The SN 2020fqv supernova is located in the two interacting butterfly galaxies, 60 million light years from Earth. It was first spotted in April 2020 by the Zwicky Transient Facility at Palomar Observatory when the star was in the early stages of a supernova, and scientists at Hubble quickly decided to look into it as well. .
“We were talking about supernova work like we were crime scene investigators, where we showed up after the fact and tried to figure out what had happened to that star,” explained team leader Ryan Foley of the University of California at Santa Cruz, in a statement. “It’s a different situation because we really know what’s going on and we actually see death in real time.”
Hubble was able to see the matter around the star, called circumstellar matter, just hours after the appearance of the supernova. This is an incredibly rare opportunity to study what happened to the star in its final days, as this material is only visible to telescopes for a very short time.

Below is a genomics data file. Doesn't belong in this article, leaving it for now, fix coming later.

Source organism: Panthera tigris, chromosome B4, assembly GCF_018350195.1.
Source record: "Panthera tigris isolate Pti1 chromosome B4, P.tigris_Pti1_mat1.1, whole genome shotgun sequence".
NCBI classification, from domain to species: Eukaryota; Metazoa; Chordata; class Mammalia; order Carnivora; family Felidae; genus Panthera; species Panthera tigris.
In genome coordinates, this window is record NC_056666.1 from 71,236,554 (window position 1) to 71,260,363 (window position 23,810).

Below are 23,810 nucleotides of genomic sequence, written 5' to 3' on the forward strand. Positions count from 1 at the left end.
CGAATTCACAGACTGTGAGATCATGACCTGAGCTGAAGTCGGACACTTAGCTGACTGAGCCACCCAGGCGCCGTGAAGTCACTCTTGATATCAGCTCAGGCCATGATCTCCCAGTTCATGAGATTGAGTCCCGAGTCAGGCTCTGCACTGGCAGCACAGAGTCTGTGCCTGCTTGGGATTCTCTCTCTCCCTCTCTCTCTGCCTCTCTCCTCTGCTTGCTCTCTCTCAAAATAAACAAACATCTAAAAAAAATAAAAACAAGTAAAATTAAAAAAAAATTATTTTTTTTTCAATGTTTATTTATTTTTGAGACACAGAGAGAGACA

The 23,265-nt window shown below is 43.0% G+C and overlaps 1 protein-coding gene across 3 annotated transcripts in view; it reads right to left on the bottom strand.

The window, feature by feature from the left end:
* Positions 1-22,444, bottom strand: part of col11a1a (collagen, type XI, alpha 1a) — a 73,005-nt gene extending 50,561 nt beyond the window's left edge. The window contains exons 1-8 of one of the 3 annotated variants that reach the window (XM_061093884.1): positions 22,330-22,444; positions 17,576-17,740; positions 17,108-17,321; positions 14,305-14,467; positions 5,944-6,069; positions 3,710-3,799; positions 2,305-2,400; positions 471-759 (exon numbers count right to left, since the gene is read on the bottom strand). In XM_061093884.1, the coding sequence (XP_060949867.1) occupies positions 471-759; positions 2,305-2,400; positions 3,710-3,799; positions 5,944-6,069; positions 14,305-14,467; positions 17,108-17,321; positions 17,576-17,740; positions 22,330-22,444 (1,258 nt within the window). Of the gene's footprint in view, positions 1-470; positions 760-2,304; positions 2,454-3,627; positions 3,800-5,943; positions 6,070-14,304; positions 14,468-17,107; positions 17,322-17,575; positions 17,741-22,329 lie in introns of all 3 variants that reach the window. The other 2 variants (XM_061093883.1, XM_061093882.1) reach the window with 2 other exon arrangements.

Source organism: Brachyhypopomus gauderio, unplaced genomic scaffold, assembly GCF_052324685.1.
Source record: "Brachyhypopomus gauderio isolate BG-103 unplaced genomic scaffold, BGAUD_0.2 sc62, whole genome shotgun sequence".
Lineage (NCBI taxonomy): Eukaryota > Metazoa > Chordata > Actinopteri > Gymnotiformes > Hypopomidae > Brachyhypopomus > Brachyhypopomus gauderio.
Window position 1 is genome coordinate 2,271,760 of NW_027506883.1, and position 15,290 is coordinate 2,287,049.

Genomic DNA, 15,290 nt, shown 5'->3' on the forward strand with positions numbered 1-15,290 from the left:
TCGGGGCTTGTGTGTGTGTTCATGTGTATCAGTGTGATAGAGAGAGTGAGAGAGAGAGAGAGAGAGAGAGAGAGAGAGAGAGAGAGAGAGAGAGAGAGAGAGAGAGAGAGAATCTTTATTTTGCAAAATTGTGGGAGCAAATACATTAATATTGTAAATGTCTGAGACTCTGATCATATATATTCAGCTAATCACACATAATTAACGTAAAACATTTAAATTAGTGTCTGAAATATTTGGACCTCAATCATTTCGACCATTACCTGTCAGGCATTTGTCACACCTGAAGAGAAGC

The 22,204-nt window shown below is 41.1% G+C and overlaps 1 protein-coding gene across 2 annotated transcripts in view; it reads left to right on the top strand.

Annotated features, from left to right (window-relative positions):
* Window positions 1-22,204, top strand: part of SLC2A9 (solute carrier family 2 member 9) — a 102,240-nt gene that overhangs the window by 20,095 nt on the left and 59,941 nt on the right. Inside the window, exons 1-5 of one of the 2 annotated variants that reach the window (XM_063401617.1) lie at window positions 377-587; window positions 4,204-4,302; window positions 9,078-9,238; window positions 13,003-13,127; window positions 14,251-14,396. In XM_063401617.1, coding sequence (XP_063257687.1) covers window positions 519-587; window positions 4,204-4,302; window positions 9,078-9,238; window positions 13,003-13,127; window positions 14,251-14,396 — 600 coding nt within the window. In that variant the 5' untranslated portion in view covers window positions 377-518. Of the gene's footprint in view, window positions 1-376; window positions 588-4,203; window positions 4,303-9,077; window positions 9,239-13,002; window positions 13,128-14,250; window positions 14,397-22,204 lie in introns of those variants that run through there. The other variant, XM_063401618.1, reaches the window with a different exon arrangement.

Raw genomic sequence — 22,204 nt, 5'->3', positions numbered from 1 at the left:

In addition to data from NASA’s Transiting Exoplanet Survey Satellite (TESS), which was also observing the region, scientists were able to get a sense of what happened to the star in its final years before it exploded.
“Now we have this whole story about what happened to the star in the years before her death, around the time of death, and then the day after that,” Foley said. “It really is the most detailed view of stars like this in their final moments and how they explode.”
Understanding this particular star could help us understand other stars that could be on the verge of becoming a supernova, such as our nearby star Betelgeuse which some people believed to be on the verge of becoming a supernova in 2019 (although in this case, the star’s strange behavior turned out to be due to a cloud of dust rather than an impending explosion).
“It could be a warning system,” Foley said. “So if you see a star start to shake a bit, start to act, then maybe we should pay more attention and really try to figure out what’s going on there before it explodes. and as we find more and more of these supernovas with this kind of great data set, we will be able to better understand what is happening in the last few years of a star’s life.